Many of us experience financial difficulties every once in a while. So long as you are honest about those, there will be arrangements that can be made. Two of those are the forbearance agreement and the loan modification. Experts like Steve Buzzi can help you with both, but it is important that you know the difference.
A lender often wants to push towards a forbearance, when a loan modification may be better for you, or vice versa. If you understand the difference between the two, you will be empowered to know which one is right for you, and you will be able to make sure you get the right deal. Again, Steve Buzzi can assist you with this. He will speak to the Loss Mitigation department on your behalf, circumventing the Collection Department.
Loan Modification and Forbearance – Definitions
A forbearance agreement means that you will change your mortgage so that you pay back what you owe on top of your normal mortgage payments over a set period of time, until you are back up to current. This is a short-term solution that is designed for temporary situations, such as a sudden but short-lived illness. Usually, it means that you will pay more than what you usually pay for no more than a few months. If you believe you will still be in difficulties after that, then you need a different solution.
The loan modification agreement is one in which you essentially add more terms to the overall repayment plan of your mortgage. This can be done in a number of different ways, including changing your mortgage from 30 years to 40 years, or lowering the interest rate. In so doing, your monthly payments will drop, making it more affordable for a longer period of time. There are certain tax implications with this option if you decide to sell, however, and you need to be aware of those. Again, this is why it is vital that you speak to a specialist like Steve Buzzi to help.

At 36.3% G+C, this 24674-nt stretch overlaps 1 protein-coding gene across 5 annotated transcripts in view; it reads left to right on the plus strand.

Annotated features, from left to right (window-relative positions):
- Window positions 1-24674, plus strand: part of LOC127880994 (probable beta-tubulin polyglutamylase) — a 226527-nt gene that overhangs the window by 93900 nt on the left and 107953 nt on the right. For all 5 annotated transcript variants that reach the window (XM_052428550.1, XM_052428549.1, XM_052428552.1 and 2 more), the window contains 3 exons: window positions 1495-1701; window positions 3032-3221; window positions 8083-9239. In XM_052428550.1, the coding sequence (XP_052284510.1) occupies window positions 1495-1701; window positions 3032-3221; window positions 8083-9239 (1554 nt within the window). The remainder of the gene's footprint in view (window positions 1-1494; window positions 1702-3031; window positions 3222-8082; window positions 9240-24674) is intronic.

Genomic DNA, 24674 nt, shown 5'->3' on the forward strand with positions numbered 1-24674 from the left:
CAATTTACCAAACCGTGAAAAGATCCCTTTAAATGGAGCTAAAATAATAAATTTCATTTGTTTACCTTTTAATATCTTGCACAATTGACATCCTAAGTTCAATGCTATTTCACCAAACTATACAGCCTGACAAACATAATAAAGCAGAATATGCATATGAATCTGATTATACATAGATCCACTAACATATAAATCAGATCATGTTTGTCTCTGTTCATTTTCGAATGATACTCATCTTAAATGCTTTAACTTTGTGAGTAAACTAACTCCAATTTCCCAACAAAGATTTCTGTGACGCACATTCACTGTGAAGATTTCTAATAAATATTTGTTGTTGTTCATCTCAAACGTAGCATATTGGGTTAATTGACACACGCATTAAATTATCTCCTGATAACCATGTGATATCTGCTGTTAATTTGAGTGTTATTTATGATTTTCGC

Once you know what sets these two options apart, you will be able to decide which one is right for you. Both have their pros and cons. With a forbearance agreement, the great advantage is that your mortgage will still be paid off at the originally agreed date. The downside is that you will have higher payments for a while, and that, should you still experience difficulties by the end of that period, you will have to come up with a different solution. The main advantage of the loan modification is that it will leave you with more disposable income. The downside is that you will have to pay your mortgage for a substantially longer period of time.
The key thing that brings these two options together, however, is that they are there to help you out of a tough spot. You don’t have to end up in foreclosure, as there are always solutions out there. But you have to be honest about your problems, and you must find a solution as soon as possible.